Cognitive Route Search Technique for Self-Driving Vehicles

Cognitive Route Search Technique for Self-Driving Vehicles

Hironori Hiraishi (Ashikaga Institute of Technology, Ashikaga, Japan) and Fumio Mizoguchi (WisdomTex Inc., Tokyo, Japan)
DOI: 10.4018/IJCINI.2018010103

Abstract

This article introduces Time-Constrained Heuristic Search (TCS) as a route search technique that incorporates a cognitive aspect in self-driving vehicles. TCS is a search method using which we can set the time limit to generate a route in advance. The most important feature of TCS is that the node expansion in the latter portion of the journey near the destination tends to be minimized to ensure that the search finishes within the prescribed time limit. TCS conducts a search during the initial portion of the journey that is related to the route the vehicle will move on in the immediate future, but does not take into account the latter portion of the route to a great extent. So, TCS can be regarded as the search technique that selects an option to generate immediate benefit. This characteristic is well-known as the present-oriented bias or the prospect theory in cognitive psychology. Hence, the authors can infer that TCS provides an ability of cognitive judgment to self-driving vehicles.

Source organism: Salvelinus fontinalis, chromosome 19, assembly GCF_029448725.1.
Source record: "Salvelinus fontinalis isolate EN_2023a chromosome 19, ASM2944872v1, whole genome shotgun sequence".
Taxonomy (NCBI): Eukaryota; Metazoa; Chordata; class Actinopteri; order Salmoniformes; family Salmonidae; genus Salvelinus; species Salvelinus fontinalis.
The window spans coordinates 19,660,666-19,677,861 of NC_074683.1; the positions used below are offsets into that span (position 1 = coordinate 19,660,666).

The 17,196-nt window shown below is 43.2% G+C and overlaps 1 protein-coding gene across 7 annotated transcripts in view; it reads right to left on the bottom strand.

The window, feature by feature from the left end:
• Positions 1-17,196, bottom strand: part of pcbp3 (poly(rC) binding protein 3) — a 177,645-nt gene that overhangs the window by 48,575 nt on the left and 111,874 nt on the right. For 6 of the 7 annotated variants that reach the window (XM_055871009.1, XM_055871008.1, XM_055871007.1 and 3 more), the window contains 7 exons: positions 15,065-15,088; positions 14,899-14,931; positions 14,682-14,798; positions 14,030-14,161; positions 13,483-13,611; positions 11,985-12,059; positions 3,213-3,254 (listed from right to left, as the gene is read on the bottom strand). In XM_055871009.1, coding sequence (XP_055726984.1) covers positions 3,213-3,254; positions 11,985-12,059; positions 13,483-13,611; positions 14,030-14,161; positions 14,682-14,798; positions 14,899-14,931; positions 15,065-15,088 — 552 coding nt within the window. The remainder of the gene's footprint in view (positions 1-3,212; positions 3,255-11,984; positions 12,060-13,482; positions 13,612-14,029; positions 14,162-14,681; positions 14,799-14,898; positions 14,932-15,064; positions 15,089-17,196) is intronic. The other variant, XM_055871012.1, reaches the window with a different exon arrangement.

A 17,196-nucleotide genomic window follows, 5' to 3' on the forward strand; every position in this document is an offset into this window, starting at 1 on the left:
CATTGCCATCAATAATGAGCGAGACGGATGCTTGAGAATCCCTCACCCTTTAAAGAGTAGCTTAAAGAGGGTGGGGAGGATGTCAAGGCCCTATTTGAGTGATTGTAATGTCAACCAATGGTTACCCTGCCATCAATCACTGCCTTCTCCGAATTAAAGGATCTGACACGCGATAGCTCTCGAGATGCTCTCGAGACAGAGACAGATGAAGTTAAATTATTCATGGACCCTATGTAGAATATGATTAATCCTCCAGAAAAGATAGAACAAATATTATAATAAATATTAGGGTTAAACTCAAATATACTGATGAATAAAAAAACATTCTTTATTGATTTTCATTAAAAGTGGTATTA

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2. Route Search For Self-Driving Vhiecles

Currently, congestion is a major problem encountered in real traffic environments across the globe. Some approaches to the problems of traffic congestion have been suggested, including an analysis and improvement of the road through traffic engineering (Amudapuram & Kalaga, 2012), and traffic management through signal control in the Intelligent Transport System (ITS) (Rahane & Saharkar, 2014). We approach the problem of traffic congestion by using a route search technique. When traffic congestion occurs along a route, vehicles can adopt a new route to avoid the congestion.

However, if many vehicles adopt the optimal route, it may cause traffic congestion at a different location. Such a situation can be regarded as a social dilemma (Dawes, 1980) in the field of game theory and social psychology. Individual rational choice does not always correspond with the rational choice for a society as a whole. Thus, the optimal route no longer remains optimal and the route change ends up being a bad decision.

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